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Today we started out with guests, devorah major, former poet laureate for San Francisco, and Kim McMillon, publicist for the Josephine Miles, Pen Oakland Awards, Dec. 6, 1-5, at the Rockridge Branch of the Oakland Public Library. Other guests included John Handy, musician, scholar, and composer, Peter Fitzsimmons, Executive Director, Jazz Heritage Center, Raja Rahim, jazz vocalist, Lewis Watts, photographer and historian. They spoke about the opening of the Harlem West exhibit at the Heritage Center and the accompanying exhibit next door on the Plush Room Gallery, Dec. 6, 1-6 p.m. They were followed on the air by Professor Manu Ampim, who will deliver the keynote address at the Western Regional Conference for the Association for the Study of Classical African Civilizations. The theme this year is: "Fearlessly Forward As We Build for Eternity." An interview with Boots Riley of the Coup, closed out this mornings show. Like all great conversations, it got good after we went off the air and stopped streaming. The show actually went to 10:30 AM. Boots and the Coup, a double bill with bassist, Meshell Ndegeocello Band out of DC, the GoGo musicians—are at the Fillmore, 1805 Geary Blvd. @ Fillmore, in San Francisco, 12/7, doors at 7, show 8, (415) 346-6000. The conversation came full circle we began with writing and the craft of poetry and prose and the importance of the writer's voice in society. This discussion segued into the topic of place and practice, public spaces and where one is allowed or one takes the space necessary to tell stories, the stories often edited out of the history books. John Handy, in answering the question of why jazz is important spoke about the great gift to the world jazz is--it's the story of black people, but it is also the story of a nation. Professor Ampim acknowledged this contribution, when he spoke of the reluctance of Western European descents here and elsewhere, to accept a black god, a black origin, thus the destruction of artifacts.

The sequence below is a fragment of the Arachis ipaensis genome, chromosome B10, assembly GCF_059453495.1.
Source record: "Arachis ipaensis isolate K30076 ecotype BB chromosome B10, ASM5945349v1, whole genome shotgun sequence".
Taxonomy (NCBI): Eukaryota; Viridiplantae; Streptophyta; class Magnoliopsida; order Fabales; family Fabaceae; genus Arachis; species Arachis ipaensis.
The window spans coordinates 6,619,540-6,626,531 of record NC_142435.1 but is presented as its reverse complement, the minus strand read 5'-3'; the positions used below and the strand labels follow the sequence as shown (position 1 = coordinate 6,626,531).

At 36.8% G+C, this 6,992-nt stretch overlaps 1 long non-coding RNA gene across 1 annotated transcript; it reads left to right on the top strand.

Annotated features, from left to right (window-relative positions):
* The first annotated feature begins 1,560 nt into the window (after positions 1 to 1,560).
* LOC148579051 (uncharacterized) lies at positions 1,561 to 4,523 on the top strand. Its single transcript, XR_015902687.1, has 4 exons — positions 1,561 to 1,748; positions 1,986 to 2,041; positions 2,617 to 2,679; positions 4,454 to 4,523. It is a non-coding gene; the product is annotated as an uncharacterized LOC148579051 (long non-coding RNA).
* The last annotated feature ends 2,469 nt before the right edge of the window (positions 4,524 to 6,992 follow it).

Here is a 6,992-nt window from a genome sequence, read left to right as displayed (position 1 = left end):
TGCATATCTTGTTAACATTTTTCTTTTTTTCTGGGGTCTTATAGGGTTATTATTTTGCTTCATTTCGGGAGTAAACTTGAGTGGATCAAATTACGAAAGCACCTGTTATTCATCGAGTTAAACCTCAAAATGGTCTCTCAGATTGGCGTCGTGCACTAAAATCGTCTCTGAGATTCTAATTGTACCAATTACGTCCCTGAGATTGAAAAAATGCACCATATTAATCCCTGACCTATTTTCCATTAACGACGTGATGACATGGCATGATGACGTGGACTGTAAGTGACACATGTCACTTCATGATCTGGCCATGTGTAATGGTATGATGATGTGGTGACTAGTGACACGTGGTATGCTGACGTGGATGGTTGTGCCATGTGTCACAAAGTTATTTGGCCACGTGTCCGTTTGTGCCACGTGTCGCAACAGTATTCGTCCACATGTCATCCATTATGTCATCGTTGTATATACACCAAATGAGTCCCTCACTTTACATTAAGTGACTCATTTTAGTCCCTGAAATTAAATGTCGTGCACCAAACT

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art
African history
music
film
literature
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